President Carter announced his long-awaited national water policy yesterday, asserting that for the first time the government would make conservation of water a national objective.
The policy, which won quick endorsement from a coalition of environmental groups, would tighten the criteria used to measure the value of water projects and require states for the first time to share in those costs. Administration officials said this would force states to decide which proposed federal water projects they really want.
In unveiling the policy at the White House, the president promised to use the new, more stringent criteria in proposing an unspecified number of new projects by the end of this week. He noted that these would be the first new projects proposed by the government in four years.
Water policy sparked Carter's first major battle with Congress when, only a few weeks into the new administration, the president sought to kill a number of expensive projects. Congress prevailed and preserved most of them, but that fight and general suspicion about Carter's intentions have contributed to his political problems in the West, where both water and trust in the federal government are scarce commodities.
The policy announced yesterday contained no major surprises, as administration officials had previously briefed interested groups on its contents. Under it, Carter proposed - subject to congressional approval - that the states be required to pay 10 percent of the cost of revenue-producing projects such as hydroelectric power dams, and share proportionately in the revenues from the projects. He also asked states to put up 5 percent of the cost of nonrevenue-producing projects such as flood-control dams.
Heretofore, the federal government has paid the full cost of water projects, contributing to a backlog of 783 projects, with a total completion cost of $20 billion, that are under way, and 497 projects, with an estimated total cost of $13.2 billion, that are authorized but not under construction.
The new cost-sharing formula proposed by Carter would apply only to new projects, not those under way or authorized. However, administration officials said the states would be allowed to contribute voluntarily to the cost of authorized projects and that those projects would be "moved to the head of the line" for federal funding.
The president also proposed that no state be required to contribute more than one-quarter of 1 percent of its annual general revenues to any one project.This was a major concern of the nation's governors, who argued that small states might not be able to afford even a 10 percent share of the cost of a huge water project.
The policy omitted two early objectives of the administration that were dropped several weeks ago because of political opposition.
One was to change the so-called discount rate - the formula by which the government calculates the interest cost of raising money for water projects. The rates is 3.25 percent for projects authorized before 1969. It was raised to 6.37 percent in 1974 and automatically increases one-quarter of 1 percent every year.
Critics charge that the rate is still artifically low, concealing the real cost of a project, and last year Interior Secretary Cecil D. Andrus said increasing the rate was "imperative." Yesterday Carter said the existing rate is "reasonable."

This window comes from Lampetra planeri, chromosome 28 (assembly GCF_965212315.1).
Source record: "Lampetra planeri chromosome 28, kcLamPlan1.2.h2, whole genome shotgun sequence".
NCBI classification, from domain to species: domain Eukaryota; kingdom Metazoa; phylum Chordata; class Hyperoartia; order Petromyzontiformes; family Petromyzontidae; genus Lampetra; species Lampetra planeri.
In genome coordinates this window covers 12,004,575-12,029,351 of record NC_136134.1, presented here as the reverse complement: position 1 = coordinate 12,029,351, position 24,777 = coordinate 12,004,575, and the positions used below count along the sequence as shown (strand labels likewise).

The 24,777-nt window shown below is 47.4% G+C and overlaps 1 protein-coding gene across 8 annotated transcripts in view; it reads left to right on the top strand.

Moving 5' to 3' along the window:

The second step discribed by the administration would have required beneficiaries of water projects - for example, farmers who receive cheap irrigation water from a dam - to pay back a large portion of the project's cost. Instead, Carter said the government will insist on recalculating and renegotiating water rates from federal projects every five years, ending the practice of signing 40-year contracts to buy water from federal projects.
The Coalition for Water Project Review, 24 environmental groups that two months ago accused the administration of "subverting" promised water policy changes, quickly endorsed the Carter plan.
"We think that the president's proposal represents a major step in the right direction," said John Burdick, coordinator of the coalition.
He said the policy contained some "disappointments," chiefly the lack of mandatory conservation measures for the use of water in agriculture, which accounts for about 80 percent of the water used in the United States.
Governors were more cautious in commenting on the policy.
Utah's Scott M. Matheson, chairman of the water policy subcommittee of the National Governor's Association, said the proposed cost-sharing formula appeared to contain the "flexibility" the governors had urged on the president.
But the Matheson said he is uneasy about the unspecified conservation measures that Carter said he would direct federal agencies to take.
I do not believe that the president understands the nature of conservation of water in the dry western states," Matheson said. "I do not think he even appreciates fully how this is the very essence of how we survive."
Other elements of the policy the president announced include:
Applying a tighter, uniform cost-and-benefit formula for all water projects and creating of a special review unit in the Water Resources Council to assure the Water Resources Council to assure the formula is followed.
Making conservation a specidic jective in measuring costs and benefits.
Asking Congress to approporiate $50 million to help fund state water plans and to implement state water-conservation programs.
The change in the cost-sharing formula and the $50 million appropriation would require congressional action. Carter said he also will ask Congress to enact legislation that would allow the states to raise the price of municipal and industrial water from federal projects as a means of encouraging conservation.